“As the world grapples with multiple crises, Canada has stepped up to support those most impacted. We continue to work with our partners, such as the World Health Organization, the ACT-Accelerator, the International Committee of the Red Cross and International Federation of Red Cross and Red Crescent Societies, to see how Canadian assistance can be best used to deliver real and tangible results to increase vaccine equity and help the people of Ukraine and Afghanistan. We will continue to work together to strengthen coordination and international responses to crises, whether caused by pandemics or conflict.”
- Harjit S. Sajjan, Minister of International Development and Minister responsible for the Pacific Economic Development Agency of Canada
Canada has committed more than $1.3 billion to ensure that COVID-19 vaccines, therapeutics and diagnostics are available around the world through the ACT-Accelerator and health systems are strengthened. As part of this commitment, Canada has allocated an additional $430,000 to the WHO to improve essential health services in Ukraine, including: emergency care for injured patients and continued COVID-19 care; $35 million to Gavi for the delivery and distribution of COVID-19 vaccines; an additional $60 million to the Global Fund for lifesaving diagnostic tests, treatments (including medical oxygen) and personal protective equipment; an additional $20 million to Unitaid for COVID-19 therapeutics; and an additional $15 million to FIND to expand testing and for better screening.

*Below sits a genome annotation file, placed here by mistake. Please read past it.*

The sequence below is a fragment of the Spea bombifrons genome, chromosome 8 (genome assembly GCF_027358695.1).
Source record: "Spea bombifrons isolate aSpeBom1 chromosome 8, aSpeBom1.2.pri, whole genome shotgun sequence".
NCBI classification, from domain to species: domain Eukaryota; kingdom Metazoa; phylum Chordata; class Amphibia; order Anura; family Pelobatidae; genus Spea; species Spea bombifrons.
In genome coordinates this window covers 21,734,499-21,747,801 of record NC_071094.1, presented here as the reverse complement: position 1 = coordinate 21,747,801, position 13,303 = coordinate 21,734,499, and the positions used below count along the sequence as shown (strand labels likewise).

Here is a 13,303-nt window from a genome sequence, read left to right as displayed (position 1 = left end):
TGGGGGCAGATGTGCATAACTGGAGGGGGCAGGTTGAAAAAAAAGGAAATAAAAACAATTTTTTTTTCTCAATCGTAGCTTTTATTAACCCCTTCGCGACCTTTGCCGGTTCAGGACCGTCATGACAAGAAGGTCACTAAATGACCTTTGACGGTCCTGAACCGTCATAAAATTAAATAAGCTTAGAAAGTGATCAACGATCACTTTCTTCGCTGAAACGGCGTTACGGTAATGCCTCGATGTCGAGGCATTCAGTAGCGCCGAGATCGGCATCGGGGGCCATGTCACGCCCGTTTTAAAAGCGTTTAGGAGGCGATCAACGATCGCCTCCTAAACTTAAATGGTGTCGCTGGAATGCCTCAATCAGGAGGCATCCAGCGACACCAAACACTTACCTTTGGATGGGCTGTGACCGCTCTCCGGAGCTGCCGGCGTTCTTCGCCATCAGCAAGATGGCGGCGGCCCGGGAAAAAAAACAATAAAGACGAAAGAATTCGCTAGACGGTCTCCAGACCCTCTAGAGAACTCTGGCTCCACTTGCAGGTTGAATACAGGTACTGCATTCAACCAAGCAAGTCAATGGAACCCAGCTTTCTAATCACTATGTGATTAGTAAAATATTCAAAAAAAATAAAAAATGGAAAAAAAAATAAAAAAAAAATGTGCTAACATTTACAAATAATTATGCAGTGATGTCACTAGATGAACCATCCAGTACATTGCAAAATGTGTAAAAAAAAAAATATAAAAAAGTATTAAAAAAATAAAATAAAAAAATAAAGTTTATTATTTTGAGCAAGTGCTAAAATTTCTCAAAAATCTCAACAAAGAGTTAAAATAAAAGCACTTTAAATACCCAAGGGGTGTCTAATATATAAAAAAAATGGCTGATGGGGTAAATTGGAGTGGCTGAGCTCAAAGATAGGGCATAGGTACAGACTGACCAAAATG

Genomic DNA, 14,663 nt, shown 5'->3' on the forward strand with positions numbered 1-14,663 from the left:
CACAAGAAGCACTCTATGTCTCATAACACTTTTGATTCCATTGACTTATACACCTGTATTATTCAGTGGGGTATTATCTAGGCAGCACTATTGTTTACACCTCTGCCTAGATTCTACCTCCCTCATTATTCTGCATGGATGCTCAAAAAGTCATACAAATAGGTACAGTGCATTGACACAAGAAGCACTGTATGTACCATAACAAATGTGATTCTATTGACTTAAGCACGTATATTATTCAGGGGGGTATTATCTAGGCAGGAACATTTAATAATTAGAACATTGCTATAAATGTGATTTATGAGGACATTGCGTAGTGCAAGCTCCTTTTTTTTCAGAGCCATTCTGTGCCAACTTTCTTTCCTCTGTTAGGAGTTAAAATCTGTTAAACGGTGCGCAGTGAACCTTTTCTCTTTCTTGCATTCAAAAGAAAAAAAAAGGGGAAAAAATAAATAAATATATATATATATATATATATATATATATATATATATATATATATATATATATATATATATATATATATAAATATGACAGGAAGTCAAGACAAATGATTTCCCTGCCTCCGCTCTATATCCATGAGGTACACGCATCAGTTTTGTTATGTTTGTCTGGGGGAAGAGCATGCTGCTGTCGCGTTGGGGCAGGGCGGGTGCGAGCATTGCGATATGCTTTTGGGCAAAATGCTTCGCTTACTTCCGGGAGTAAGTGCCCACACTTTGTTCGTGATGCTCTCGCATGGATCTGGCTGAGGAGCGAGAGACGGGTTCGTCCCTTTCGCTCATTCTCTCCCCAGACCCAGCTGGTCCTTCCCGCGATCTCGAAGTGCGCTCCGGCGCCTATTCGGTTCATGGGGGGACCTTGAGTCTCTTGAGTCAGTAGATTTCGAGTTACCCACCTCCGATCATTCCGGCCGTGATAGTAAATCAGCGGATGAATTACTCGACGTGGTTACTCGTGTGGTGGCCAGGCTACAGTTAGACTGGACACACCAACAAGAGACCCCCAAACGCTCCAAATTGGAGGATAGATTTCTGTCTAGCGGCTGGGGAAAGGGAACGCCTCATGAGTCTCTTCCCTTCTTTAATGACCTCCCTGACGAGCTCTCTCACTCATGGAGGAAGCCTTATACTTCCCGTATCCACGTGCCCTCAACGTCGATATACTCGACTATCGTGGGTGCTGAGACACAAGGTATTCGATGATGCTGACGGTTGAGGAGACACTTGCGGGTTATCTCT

Since the start of 2022, Canada has committed $125 million in humanitarian assistance to Ukraine. This includes an initial $15 million allocation to experienced humanitarian partners such as the International Committee of the Red Cross and the UN managed Ukraine Humanitarian Fund, and $10 million to the Canadian Red Cross through the matching fund for its Ukraine Humanitarian Crisis Appeal, launched on February 24, 2022. An additional $100 million was announced on March 1, 2022, and will be provided to experienced partners who have the capacity to scale up operations and have the flexibility to address the needs of mobile displaced populations.
The recent upheaval in Afghanistan has exacerbated the already significant humanitarian needs. An estimated 24 million people are in need of humanitarian assistance in 2022, up from 18.4 million in 2021. Since August 2021, Canada has allocated $106 million in humanitarian assistance to the response in Afghanistan and neighbouring countries, including $56 million announced on December 21, 2021.
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- Canada’s international vaccine donations
- Canada announces $100 million humanitarian assistance to Ukraine
- Canada to match up to 10 million in donations from Canadians in response to humanitarian crisis in Ukraine
- Canada’s engagement in Ukraine
- Canada’s response to the crisis in Ukraine
- Canada announces $56 million in urgent humanitarian assistance for people of Afghanistan
- Canada’s response to the situation in Afghanistan